[The two most useful collections of Brett’s papers are the Brett family fonds at the Whyte Museum of the Canadian Rockies, Arch. and Library, Banff, Alta (M1/V83) and the Brett fonds at the GA (M 131–32); the Brett file in the PAA (69.282) is negligible. Yet these collections are frustratingly incomplete, including virtually nothing on Brett’s political career. There are extensive family photograph albums in the Banff collection, but a large number of the pictures are unidentified. The small collection of Mrs Brett’s papers there are of some limited use. Newspaper accounts in the Banff Crag and Canyon (1900–5) and the weekly Calgary Herald (1886–1925) proved more helpful in piecing together certain aspects of Brett’s career.
Among secondary sources, Brett’s brief period of prominence in the North-West Territories between 1888 and 1891 is covered in E. H. Oliver, “The contest between Lieutenant-Governor Royal and the Legislative Assembly of the North-West Territories, 1888–1893,” RSC, Trans., 3rd ser., 17 (1923), sect.ii: 81–118. Also useful is L. H. Thomas, The struggle for responsible government in the North-West Territories, 1870–97 (Toronto, 1956). The most thorough article on Brett’s enterprises in Banff is F. C. Harris and G. M. McDougall, “The Banff Sanitarium Hotel,” in G. M. McDougall et al., Medical clinics and physicians of southern Alberta (Calgary, 1992), 181–204. H. C. Jamieson, Early medicine in Alberta: the first seventy-five years ([Edmonton, 1947]), is essential for understanding the context in which Brett practised medicine. There is no serious study of Brett’s term as lieutenant governor. d.j.h.]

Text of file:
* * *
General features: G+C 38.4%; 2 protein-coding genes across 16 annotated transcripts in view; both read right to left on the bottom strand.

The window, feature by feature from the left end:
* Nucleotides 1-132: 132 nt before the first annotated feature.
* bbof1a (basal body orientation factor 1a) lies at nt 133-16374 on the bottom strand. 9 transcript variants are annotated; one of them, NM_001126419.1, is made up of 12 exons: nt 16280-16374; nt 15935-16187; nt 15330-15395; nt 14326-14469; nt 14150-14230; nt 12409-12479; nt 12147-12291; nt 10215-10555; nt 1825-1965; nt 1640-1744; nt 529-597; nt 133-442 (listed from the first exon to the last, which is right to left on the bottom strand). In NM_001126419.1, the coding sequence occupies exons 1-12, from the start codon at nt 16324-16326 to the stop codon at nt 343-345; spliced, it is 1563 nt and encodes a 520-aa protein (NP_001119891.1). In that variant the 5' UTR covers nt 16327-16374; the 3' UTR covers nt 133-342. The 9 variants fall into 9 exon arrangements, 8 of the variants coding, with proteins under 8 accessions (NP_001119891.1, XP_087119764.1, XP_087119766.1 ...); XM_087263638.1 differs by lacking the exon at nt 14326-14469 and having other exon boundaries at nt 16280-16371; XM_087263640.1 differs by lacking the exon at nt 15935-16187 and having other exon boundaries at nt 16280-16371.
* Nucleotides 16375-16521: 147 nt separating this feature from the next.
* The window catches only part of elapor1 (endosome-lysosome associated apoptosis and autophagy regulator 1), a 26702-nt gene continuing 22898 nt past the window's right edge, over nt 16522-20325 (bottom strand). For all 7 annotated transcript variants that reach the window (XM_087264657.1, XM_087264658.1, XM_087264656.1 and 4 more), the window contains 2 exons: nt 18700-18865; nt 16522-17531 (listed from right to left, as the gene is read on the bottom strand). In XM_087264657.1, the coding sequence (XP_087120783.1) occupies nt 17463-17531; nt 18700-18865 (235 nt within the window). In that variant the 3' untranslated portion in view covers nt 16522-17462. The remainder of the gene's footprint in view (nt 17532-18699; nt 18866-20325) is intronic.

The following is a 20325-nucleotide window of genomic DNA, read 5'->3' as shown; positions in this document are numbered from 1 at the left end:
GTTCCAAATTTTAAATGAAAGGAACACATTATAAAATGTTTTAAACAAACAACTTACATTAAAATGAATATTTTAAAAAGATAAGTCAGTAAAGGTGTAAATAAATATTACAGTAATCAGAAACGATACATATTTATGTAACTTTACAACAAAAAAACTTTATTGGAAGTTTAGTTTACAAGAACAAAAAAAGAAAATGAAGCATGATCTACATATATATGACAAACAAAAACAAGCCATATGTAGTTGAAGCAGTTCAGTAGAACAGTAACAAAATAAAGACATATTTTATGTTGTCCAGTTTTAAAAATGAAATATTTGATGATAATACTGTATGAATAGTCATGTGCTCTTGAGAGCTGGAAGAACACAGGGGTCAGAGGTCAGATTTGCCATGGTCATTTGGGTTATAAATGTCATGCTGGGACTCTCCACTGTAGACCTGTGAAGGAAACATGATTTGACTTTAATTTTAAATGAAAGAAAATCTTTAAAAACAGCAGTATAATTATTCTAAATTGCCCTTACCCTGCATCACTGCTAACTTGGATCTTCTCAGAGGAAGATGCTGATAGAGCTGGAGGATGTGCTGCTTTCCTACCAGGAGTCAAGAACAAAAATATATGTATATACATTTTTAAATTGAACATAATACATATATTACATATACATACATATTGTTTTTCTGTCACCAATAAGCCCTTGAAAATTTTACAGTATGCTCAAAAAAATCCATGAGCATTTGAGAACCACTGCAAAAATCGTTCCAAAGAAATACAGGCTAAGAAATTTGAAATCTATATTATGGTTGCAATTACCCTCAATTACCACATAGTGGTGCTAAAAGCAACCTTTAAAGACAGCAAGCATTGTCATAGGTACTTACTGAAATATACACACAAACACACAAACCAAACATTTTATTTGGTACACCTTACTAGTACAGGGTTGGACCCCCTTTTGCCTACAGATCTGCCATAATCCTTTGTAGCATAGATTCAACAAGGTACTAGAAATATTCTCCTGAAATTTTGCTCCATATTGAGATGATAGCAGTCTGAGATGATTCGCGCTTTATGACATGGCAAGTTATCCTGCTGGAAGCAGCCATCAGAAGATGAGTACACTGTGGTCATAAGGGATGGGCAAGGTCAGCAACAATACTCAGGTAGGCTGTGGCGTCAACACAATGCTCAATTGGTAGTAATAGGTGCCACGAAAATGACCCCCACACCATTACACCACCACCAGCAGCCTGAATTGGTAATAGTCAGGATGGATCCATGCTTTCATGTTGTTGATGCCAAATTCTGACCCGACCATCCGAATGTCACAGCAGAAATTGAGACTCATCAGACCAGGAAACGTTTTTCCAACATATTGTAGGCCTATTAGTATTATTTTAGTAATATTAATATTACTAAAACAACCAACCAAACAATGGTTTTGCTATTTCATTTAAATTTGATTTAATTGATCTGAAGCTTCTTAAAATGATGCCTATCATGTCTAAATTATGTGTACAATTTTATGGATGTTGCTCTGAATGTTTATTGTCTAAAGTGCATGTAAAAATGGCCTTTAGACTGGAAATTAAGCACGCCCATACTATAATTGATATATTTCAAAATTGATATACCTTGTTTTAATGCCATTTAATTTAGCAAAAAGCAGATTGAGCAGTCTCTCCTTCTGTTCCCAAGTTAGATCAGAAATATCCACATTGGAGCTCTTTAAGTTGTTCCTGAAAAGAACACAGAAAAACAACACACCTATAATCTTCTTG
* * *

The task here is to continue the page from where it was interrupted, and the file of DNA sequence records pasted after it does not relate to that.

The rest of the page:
NA, MG 26, A; H; J; MG 27, II, D15.
Univ. of Alta Arch. (Edmonton), 509.1 (R. G. Brett file); file 2315-5 (honorary degree recipients).
Univ. of Toronto Arch., Reg. of students.
Whyte Museum of the Canadian Rockies, Arch. and Library, Maps of Banff, 1922, detailing Bretton Hall and Brett Hospital.
Calgary Albertan, 17–20 Sept. 1929.
Calgary Herald, 17 Sept. 1929, 16 Nov. 1935.
John Blue, Alberta, past and present, historical and biographical (3v., Chicago, 1924).
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CPG, 1888–99, 1915–25.
Directory of the Council and Legislative Assembly of the North-West Territories, 1876–1905 (Regina, 1970).
Dominion Illustrated (Montreal), 21 Sept. 1889.
G. S. Fahrni, Prairie surgeon (Winnipeg, 1976).
F. W. Gershaw, “An early convention,” Alberta Medical Bull. (Edmonton), 19 (1954), no.1: 38.
J. M. Gibbon with M. S. Mathewson, Three centuries of Canadian nursing (Toronto, 1947).
Ernest Ingersoll, The Canadian guide-book, part II: western Canada . . . (New York, 1892)